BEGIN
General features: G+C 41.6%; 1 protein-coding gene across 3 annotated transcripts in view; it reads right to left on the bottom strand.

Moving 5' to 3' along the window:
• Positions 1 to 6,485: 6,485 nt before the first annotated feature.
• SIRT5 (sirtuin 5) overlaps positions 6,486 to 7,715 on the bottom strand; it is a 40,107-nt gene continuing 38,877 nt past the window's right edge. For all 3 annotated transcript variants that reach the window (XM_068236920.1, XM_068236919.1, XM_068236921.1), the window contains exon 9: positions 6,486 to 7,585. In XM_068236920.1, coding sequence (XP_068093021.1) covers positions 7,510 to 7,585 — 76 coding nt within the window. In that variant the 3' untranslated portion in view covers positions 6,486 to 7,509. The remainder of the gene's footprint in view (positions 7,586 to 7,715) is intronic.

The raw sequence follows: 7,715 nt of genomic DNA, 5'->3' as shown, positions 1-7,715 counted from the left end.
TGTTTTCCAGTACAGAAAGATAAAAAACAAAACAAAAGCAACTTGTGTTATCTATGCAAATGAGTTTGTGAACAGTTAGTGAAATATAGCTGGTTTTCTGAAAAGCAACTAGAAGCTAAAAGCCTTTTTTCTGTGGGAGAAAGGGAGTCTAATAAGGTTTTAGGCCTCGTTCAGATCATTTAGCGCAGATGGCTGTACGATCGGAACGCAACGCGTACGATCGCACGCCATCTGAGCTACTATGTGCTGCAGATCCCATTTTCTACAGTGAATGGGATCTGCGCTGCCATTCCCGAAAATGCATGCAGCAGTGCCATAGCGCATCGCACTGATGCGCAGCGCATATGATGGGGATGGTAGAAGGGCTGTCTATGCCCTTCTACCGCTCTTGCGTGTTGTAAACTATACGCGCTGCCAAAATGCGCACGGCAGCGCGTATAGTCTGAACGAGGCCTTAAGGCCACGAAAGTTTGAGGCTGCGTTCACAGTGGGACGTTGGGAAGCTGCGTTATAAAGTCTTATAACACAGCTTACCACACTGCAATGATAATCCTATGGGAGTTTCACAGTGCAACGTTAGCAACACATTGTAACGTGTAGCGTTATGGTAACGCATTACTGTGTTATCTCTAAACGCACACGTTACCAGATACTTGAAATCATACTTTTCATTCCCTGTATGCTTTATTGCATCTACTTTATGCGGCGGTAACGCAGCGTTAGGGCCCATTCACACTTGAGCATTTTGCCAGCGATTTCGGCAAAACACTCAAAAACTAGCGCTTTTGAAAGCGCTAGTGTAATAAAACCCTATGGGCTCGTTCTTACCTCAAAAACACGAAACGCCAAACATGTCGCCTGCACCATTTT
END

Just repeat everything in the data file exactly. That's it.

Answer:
General features: G+C 41.6%; 1 protein-coding gene across 3 annotated transcripts in view; it reads right to left on the bottom strand.

Moving 5' to 3' along the window:
• Positions 1 to 6,485: 6,485 nt before the first annotated feature.
• SIRT5 (sirtuin 5) overlaps positions 6,486 to 7,715 on the bottom strand; it is a 40,107-nt gene continuing 38,877 nt past the window's right edge. For all 3 annotated transcript variants that reach the window (XM_068236920.1, XM_068236919.1, XM_068236921.1), the window contains exon 9: positions 6,486 to 7,585. In XM_068236920.1, coding sequence (XP_068093021.1) covers positions 7,510 to 7,585 — 76 coding nt within the window. In that variant the 3' untranslated portion in view covers positions 6,486 to 7,509. The remainder of the gene's footprint in view (positions 7,586 to 7,715) is intronic.

The raw sequence follows: 7,715 nt of genomic DNA, 5'->3' as shown, positions 1-7,715 counted from the left end.
TGTTTTCCAGTACAGAAAGATAAAAAACAAAACAAAAGCAACTTGTGTTATCTATGCAAATGAGTTTGTGAACAGTTAGTGAAATATAGCTGGTTTTCTGAAAAGCAACTAGAAGCTAAAAGCCTTTTTTCTGTGGGAGAAAGGGAGTCTAATAAGGTTTTAGGCCTCGTTCAGATCATTTAGCGCAGATGGCTGTACGATCGGAACGCAACGCGTACGATCGCACGCCATCTGAGCTACTATGTGCTGCAGATCCCATTTTCTACAGTGAATGGGATCTGCGCTGCCATTCCCGAAAATGCATGCAGCAGTGCCATAGCGCATCGCACTGATGCGCAGCGCATATGATGGGGATGGTAGAAGGGCTGTCTATGCCCTTCTACCGCTCTTGCGTGTTGTAAACTATACGCGCTGCCAAAATGCGCACGGCAGCGCGTATAGTCTGAACGAGGCCTTAAGGCCACGAAAGTTTGAGGCTGCGTTCACAGTGGGACGTTGGGAAGCTGCGTTATAAAGTCTTATAACACAGCTTACCACACTGCAATGATAATCCTATGGGAGTTTCACAGTGCAACGTTAGCAACACATTGTAACGTGTAGCGTTATGGTAACGCATTACTGTGTTATCTCTAAACGCACACGTTACCAGATACTTGAAATCATACTTTTCATTCCCTGTATGCTTTATTGCATCTACTTTATGCGGCGGTAACGCAGCGTTAGGGCCCATTCACACTTGAGCATTTTGCCAGCGATTTCGGCAAAACACTCAAAAACTAGCGCTTTTGAAAGCGCTAGTGTAATAAAACCCTATGGGCTCGTTCTTACCTCAAAAACACGAAACGCCAAACATGTCGCCTGCACCATTTT